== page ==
Music on the Mind talks series: Music: More than what you hear
Whether through our headphones or in the local coffee shop, music is an irrepressible part of our daily lives – and it is so much more than just the sounds that enter our ears.
In the latest Music on the Mind talk, esteemed speakers share their fascinating perspectives. Dr Amanda Krause explores how music cannot be isolated from our everyday experiences. Solange Glasser explains how synaesthesia can lead people to see or taste music and Kiralee Musgrove delves into how music can activate the reward centre of the brain and fundamentally change the way we feel.
Engaged through The University of Melbourne-Melbourne Recital Centre Partnership
Presented by Melbourne Recital Centre
Solange Glasser is a faculty member of the Melbourne Conservatorium of Music, and is the convenor of a new online breadth subject entitled Creativity, Genius, Expertise and Talent. Her research interests include multisensory perception and exceptional abilities, with an emphasis on the impact of neurological conditions such as synaesthesia and absolute pitch on musical development.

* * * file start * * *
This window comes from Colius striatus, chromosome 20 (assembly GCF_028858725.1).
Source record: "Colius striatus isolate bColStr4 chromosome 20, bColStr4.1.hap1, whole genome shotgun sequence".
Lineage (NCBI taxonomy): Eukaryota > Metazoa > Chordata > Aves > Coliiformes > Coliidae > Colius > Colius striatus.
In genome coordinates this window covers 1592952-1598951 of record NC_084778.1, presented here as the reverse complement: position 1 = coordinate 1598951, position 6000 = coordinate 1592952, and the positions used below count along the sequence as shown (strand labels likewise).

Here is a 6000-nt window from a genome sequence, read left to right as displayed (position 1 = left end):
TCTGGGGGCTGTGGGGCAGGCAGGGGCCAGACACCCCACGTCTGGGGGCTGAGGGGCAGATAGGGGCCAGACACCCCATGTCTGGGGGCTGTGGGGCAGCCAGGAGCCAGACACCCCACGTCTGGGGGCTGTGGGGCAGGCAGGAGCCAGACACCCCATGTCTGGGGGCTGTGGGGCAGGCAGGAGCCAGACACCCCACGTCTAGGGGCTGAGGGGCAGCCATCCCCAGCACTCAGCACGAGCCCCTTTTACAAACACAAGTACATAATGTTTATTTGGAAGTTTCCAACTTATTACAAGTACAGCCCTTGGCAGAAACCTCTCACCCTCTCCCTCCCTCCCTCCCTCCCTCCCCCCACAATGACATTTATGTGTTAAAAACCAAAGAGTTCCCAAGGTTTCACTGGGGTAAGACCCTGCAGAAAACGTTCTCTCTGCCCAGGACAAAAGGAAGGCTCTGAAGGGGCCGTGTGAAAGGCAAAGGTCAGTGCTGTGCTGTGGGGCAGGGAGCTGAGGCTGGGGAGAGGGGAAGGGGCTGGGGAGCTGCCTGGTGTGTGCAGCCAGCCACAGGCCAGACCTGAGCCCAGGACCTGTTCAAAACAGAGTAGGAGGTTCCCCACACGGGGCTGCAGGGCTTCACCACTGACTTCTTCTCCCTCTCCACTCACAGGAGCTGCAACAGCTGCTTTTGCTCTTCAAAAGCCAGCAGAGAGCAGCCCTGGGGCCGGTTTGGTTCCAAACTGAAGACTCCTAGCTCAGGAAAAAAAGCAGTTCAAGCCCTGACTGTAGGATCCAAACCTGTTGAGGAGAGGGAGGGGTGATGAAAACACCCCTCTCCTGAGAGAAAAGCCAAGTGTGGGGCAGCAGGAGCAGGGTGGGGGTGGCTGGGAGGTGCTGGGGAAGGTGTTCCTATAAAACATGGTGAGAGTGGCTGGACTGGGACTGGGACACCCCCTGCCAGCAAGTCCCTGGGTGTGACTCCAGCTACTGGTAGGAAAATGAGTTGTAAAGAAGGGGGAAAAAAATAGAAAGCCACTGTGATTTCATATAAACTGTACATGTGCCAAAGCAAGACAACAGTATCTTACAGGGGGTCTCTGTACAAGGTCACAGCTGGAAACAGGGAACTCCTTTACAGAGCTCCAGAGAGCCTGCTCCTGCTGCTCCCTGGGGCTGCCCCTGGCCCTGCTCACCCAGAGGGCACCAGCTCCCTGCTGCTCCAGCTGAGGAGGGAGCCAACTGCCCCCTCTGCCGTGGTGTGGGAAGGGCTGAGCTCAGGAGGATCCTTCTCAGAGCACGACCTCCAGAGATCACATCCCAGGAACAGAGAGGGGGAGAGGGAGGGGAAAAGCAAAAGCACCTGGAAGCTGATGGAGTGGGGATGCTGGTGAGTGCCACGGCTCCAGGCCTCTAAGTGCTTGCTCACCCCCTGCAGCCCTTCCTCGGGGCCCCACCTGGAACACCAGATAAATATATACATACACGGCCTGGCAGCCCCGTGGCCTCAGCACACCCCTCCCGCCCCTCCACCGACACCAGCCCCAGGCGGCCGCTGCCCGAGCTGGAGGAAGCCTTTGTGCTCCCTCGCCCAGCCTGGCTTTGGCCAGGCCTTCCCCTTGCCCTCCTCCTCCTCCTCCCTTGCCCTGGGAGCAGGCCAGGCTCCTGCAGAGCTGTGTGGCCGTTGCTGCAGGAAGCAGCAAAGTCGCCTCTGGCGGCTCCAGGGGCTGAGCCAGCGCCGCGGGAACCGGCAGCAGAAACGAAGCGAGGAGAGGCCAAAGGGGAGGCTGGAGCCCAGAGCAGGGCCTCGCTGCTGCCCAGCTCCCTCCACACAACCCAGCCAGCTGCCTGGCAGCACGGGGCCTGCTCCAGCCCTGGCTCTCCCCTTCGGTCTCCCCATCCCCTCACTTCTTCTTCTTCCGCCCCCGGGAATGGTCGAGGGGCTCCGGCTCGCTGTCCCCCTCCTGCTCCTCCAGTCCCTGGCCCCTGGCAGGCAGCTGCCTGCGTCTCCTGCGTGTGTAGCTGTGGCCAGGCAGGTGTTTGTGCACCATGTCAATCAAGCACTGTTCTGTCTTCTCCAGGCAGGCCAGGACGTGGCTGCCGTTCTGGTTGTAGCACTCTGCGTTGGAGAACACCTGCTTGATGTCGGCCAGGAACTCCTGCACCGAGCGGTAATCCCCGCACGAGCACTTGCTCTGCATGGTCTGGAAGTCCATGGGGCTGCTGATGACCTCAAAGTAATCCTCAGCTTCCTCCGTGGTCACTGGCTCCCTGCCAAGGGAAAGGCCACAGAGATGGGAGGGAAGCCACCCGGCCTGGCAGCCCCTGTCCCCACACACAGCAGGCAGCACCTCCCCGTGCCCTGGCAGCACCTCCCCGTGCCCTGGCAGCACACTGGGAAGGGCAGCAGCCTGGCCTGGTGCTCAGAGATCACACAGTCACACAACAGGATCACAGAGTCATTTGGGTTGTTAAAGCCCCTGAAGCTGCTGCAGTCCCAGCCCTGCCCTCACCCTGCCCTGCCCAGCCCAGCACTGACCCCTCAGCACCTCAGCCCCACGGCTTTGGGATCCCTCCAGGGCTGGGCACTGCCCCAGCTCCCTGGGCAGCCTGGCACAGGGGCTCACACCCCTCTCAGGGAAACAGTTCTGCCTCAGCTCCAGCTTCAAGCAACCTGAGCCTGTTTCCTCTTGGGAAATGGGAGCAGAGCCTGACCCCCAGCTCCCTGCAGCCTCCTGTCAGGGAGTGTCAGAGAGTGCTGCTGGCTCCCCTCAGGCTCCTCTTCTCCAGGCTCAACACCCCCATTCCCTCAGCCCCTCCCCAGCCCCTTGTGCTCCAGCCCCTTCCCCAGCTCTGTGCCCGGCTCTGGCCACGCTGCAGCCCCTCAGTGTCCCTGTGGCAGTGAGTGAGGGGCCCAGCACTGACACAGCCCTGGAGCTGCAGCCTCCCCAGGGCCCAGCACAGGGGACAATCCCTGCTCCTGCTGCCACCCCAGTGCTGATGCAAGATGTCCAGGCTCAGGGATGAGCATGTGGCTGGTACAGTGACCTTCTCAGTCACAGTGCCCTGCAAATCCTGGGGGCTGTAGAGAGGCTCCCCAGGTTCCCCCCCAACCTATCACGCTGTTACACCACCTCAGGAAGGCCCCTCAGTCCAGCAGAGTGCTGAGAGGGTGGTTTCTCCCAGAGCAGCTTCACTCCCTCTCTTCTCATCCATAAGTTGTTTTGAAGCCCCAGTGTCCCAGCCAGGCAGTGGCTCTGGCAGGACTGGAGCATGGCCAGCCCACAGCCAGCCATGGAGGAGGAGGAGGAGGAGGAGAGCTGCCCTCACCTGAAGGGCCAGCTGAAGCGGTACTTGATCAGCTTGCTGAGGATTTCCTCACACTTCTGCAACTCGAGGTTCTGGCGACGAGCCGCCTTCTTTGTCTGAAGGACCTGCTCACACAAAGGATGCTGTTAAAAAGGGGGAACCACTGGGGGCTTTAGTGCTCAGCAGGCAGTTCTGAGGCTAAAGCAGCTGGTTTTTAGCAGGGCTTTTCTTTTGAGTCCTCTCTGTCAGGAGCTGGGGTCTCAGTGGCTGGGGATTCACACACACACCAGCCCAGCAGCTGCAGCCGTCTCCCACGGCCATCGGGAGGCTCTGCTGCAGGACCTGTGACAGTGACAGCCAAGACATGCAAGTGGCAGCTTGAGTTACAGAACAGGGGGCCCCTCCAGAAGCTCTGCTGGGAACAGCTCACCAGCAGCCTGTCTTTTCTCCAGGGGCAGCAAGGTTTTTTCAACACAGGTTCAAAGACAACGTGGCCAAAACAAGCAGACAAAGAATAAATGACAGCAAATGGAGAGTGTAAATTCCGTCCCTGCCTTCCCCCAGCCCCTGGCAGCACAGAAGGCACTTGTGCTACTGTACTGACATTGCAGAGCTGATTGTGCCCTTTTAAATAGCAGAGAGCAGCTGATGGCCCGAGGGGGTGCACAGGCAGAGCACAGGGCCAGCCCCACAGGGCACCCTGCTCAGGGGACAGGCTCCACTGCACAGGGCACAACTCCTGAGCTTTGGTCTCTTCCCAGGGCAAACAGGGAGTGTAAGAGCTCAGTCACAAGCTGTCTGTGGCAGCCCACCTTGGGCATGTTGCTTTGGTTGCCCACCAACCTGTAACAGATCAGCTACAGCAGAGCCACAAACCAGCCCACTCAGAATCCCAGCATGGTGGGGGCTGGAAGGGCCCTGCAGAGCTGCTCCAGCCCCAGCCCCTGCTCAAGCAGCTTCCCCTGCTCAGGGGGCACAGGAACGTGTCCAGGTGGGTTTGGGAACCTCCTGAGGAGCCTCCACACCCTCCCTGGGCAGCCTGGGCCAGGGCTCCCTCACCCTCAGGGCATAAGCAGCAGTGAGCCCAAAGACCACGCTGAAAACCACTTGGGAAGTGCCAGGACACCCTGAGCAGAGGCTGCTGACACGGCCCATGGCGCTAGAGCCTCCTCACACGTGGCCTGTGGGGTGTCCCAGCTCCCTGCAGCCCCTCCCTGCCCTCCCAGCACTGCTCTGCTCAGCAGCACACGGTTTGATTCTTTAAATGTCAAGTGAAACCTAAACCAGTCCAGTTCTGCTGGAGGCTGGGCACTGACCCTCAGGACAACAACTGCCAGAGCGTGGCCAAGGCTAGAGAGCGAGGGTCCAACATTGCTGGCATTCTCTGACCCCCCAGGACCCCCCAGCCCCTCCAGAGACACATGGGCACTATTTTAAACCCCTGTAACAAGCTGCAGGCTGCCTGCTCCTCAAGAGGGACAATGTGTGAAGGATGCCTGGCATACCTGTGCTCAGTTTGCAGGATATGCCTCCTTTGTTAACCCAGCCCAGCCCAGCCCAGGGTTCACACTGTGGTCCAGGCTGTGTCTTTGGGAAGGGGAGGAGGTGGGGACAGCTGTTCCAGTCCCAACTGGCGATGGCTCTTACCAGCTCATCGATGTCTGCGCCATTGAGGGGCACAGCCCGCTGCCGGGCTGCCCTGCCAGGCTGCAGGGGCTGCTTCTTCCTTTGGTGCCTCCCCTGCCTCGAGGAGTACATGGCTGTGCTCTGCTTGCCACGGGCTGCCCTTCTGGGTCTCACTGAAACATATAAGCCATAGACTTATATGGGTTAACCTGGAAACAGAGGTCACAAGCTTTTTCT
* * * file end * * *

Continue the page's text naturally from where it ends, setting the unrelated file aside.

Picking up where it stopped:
Dr Amanda Krause is a post-doctoral research fellow at The University of Melbourne. She is interested in the social and applied psychology of music, and her research examines everyday music interactions, with an emphasis on considering listening technologies and the intersection of everyday music and well-being.
Fascinated by what happens in the brain when we feel musical craving and pleasure, Kiralee Musgrove is completing her PhD in music neuroscience at The University of Melbourne. She is clinically trained in neuropsychology, and passionate about using neuroscience research to inform music therapy for individuals with mental health difficulties.
This production is part of the following series:
If you want to go deeper into what makes music work or the effect it has on our mind and wellbeing, Melbourne Recital Centre regularly presents informative and entertaining talks.
Music on the Mind investigates the power of music and its relation to social wellbeing, participation, learning and development as well as the role music plays in our contemporary communities.
Wednesday 10 October 2018 6pm
Duration: 1 hour (no interval)
This event is set in-the-round. Seating in the Salon is general admission.
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